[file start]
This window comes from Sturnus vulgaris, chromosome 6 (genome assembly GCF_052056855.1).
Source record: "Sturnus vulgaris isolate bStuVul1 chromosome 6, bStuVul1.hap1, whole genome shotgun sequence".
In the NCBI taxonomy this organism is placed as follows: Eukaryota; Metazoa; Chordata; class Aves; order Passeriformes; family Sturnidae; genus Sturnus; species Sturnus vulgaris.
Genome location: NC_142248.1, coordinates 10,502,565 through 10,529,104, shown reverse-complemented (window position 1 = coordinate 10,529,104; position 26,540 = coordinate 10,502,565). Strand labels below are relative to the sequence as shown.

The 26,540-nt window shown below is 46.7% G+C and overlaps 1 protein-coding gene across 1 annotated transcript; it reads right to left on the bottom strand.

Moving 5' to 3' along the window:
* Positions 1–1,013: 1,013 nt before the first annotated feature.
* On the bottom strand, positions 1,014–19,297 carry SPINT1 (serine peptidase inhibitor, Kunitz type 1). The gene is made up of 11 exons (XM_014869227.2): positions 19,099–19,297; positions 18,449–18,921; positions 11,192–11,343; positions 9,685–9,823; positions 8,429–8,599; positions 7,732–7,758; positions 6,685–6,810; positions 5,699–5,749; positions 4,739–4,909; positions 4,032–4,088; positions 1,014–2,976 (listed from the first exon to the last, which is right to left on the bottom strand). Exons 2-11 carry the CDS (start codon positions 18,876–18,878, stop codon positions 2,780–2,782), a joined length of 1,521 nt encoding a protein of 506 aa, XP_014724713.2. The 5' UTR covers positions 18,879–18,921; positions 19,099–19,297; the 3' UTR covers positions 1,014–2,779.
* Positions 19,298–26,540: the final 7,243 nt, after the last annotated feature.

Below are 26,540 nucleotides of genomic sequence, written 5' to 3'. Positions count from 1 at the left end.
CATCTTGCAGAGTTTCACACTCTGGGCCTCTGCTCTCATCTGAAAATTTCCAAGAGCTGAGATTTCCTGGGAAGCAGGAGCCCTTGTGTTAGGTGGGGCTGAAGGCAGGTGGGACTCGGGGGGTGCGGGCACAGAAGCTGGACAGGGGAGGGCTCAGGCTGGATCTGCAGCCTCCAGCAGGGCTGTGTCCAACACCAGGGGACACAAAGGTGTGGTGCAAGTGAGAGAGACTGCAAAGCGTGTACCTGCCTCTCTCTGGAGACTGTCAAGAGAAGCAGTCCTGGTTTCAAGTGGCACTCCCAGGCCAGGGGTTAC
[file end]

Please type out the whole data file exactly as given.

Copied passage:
This window comes from Sturnus vulgaris, chromosome 6 (genome assembly GCF_052056855.1).
Source record: "Sturnus vulgaris isolate bStuVul1 chromosome 6, bStuVul1.hap1, whole genome shotgun sequence".
In the NCBI taxonomy this organism is placed as follows: Eukaryota; Metazoa; Chordata; class Aves; order Passeriformes; family Sturnidae; genus Sturnus; species Sturnus vulgaris.
Genome location: NC_142248.1, coordinates 10,502,565 through 10,529,104, shown reverse-complemented (window position 1 = coordinate 10,529,104; position 26,540 = coordinate 10,502,565). Strand labels below are relative to the sequence as shown.

The 26,540-nt window shown below is 46.7% G+C and overlaps 1 protein-coding gene across 1 annotated transcript; it reads right to left on the bottom strand.

Moving 5' to 3' along the window:
* Positions 1–1,013: 1,013 nt before the first annotated feature.
* On the bottom strand, positions 1,014–19,297 carry SPINT1 (serine peptidase inhibitor, Kunitz type 1). The gene is made up of 11 exons (XM_014869227.2): positions 19,099–19,297; positions 18,449–18,921; positions 11,192–11,343; positions 9,685–9,823; positions 8,429–8,599; positions 7,732–7,758; positions 6,685–6,810; positions 5,699–5,749; positions 4,739–4,909; positions 4,032–4,088; positions 1,014–2,976 (listed from the first exon to the last, which is right to left on the bottom strand). Exons 2-11 carry the CDS (start codon positions 18,876–18,878, stop codon positions 2,780–2,782), a joined length of 1,521 nt encoding a protein of 506 aa, XP_014724713.2. The 5' UTR covers positions 18,879–18,921; positions 19,099–19,297; the 3' UTR covers positions 1,014–2,779.
* Positions 19,298–26,540: the final 7,243 nt, after the last annotated feature.

Below are 26,540 nucleotides of genomic sequence, written 5' to 3'. Positions count from 1 at the left end.
CATCTTGCAGAGTTTCACACTCTGGGCCTCTGCTCTCATCTGAAAATTTCCAAGAGCTGAGATTTCCTGGGAAGCAGGAGCCCTTGTGTTAGGTGGGGCTGAAGGCAGGTGGGACTCGGGGGGTGCGGGCACAGAAGCTGGACAGGGGAGGGCTCAGGCTGGATCTGCAGCCTCCAGCAGGGCTGTGTCCAACACCAGGGGACACAAAGGTGTGGTGCAAGTGAGAGAGACTGCAAAGCGTGTACCTGCCTCTCTCTGGAGACTGTCAAGAGAAGCAGTCCTGGTTTCAAGTGGCACTCCCAGGCCAGGGGTTAC